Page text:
Digital and physical channels complement, rather than compete

Yes, survey statistics can be all over the map, depending on definitions and the questions asked, but what the numbers show is that consumers are rapidly changing the way they shop and that they are very much in control of when, where, on what device and in what venue they make a purchase.

Consider the Nielsen and Accenture studies. Sure, more respondents are browsing online and buying in-store, but 51 percent and 73 percent respectively are browsing in-store and buying online. In other words, digital---and mobile in particular---is a huge factor in consumers’ purchasing process.

“It just shows that mobile is not necessarily a threat to brick and mortar, but more of a complement,” Ohle says. “People are using it in-store. They are also using it at home. They are also using it while on the go, at work, everywhere along the purchase process for a retail purchase.”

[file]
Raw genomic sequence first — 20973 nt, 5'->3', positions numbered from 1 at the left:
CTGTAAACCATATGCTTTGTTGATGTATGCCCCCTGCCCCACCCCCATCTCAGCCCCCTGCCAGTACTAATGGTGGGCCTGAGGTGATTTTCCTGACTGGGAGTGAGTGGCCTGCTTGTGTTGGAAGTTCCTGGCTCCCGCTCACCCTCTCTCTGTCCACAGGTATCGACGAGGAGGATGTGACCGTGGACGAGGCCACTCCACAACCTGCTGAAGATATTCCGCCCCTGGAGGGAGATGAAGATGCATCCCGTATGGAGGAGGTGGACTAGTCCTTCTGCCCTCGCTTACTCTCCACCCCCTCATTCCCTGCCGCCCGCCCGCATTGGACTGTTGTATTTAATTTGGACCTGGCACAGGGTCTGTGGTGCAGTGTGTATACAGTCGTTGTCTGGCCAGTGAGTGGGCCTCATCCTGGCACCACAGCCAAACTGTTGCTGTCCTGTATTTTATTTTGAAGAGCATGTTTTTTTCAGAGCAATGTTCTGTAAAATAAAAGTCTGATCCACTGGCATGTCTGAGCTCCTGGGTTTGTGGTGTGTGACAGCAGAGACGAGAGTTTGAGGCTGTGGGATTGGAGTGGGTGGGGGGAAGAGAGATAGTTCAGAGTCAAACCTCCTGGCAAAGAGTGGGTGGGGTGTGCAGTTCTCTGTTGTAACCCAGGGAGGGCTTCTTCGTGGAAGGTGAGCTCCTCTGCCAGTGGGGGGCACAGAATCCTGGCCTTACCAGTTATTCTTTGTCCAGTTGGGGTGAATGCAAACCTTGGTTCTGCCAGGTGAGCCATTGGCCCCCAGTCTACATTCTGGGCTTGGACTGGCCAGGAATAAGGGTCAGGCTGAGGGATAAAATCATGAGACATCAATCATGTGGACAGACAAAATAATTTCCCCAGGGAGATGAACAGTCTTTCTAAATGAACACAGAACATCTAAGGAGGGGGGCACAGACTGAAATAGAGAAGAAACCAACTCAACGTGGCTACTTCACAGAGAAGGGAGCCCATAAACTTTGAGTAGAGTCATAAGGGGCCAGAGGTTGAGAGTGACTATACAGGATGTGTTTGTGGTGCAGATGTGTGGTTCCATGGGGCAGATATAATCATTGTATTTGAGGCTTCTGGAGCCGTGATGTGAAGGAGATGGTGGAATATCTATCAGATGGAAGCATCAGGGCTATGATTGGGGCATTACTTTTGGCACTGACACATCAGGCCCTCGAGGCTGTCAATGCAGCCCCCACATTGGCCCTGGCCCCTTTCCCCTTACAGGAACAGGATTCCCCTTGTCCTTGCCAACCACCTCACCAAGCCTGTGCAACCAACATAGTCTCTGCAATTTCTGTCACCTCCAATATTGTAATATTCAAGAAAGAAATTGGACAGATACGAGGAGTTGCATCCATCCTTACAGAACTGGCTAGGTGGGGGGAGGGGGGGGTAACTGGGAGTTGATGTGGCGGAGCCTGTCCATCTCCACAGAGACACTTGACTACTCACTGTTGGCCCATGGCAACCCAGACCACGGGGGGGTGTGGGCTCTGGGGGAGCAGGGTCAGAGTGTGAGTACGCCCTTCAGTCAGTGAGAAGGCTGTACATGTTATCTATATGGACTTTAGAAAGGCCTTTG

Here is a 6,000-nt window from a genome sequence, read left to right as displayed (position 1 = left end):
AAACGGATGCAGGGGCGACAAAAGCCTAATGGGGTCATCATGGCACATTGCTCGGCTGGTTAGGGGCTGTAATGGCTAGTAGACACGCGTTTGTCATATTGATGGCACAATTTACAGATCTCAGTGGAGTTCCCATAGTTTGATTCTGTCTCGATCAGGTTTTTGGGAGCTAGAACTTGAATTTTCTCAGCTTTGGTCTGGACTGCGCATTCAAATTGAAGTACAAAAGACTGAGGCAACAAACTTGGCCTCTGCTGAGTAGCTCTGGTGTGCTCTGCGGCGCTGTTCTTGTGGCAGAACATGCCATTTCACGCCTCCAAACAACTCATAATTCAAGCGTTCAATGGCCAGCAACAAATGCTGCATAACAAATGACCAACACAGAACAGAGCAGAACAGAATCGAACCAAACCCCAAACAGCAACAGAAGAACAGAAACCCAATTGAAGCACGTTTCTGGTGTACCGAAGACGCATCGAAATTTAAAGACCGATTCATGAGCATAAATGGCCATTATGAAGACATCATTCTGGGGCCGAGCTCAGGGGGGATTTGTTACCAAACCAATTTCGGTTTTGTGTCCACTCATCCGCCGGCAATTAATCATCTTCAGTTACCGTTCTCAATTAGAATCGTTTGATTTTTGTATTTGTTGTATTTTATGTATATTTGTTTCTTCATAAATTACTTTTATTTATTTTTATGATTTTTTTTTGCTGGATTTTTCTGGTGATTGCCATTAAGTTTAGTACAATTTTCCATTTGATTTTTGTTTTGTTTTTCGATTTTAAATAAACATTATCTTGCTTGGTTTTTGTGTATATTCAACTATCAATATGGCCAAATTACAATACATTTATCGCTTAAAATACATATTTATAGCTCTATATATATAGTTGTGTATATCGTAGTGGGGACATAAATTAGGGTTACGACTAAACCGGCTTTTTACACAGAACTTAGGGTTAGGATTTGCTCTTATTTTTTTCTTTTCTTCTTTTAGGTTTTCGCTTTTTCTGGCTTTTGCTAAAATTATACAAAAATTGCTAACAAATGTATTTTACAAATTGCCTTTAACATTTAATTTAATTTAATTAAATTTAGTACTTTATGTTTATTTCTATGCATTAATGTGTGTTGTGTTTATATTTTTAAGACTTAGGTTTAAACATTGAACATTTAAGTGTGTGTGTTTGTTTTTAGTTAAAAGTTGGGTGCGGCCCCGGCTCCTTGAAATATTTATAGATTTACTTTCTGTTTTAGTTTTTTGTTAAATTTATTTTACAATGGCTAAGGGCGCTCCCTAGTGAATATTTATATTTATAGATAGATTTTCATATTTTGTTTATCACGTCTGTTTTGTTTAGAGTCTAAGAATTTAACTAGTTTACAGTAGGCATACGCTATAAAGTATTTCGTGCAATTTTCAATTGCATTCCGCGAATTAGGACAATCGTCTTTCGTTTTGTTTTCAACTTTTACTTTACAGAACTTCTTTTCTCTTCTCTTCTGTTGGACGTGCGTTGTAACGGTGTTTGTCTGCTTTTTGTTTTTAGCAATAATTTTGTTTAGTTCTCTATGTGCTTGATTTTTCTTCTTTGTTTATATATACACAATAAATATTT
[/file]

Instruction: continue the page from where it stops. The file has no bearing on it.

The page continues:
Yes, e-commerce is growing year-by-year, but more than 90 percent of retail sales still happen in physical stores. That said, research shows mobile devices are now driving a significant portion of those sales. Deloitte Digital says that as much as 21 percent of in-store sales next year will be influenced by smartphones.

Shopping is shopping, regardless of the channel

Recognizing different channels and devices might still be valuable for strategic purposes, but it’s time for retailers to accept that consumers see shopping as shopping, no matter the channel or device they use to research and buy.

Never mind webrooming and showrooming.

“I see those two terms becoming more and more interchangeable,” says Carl Boutet, a retail strategist with Mega Group in Canada.

Boutet points to Ask Zappos, a service launched last year by the Amazon-owned online shoe seller. The mobile feature allows consumers to take a picture of shoes, a handbag or some other product they might like to buy and send it to Zappos by e-mail, text or social media.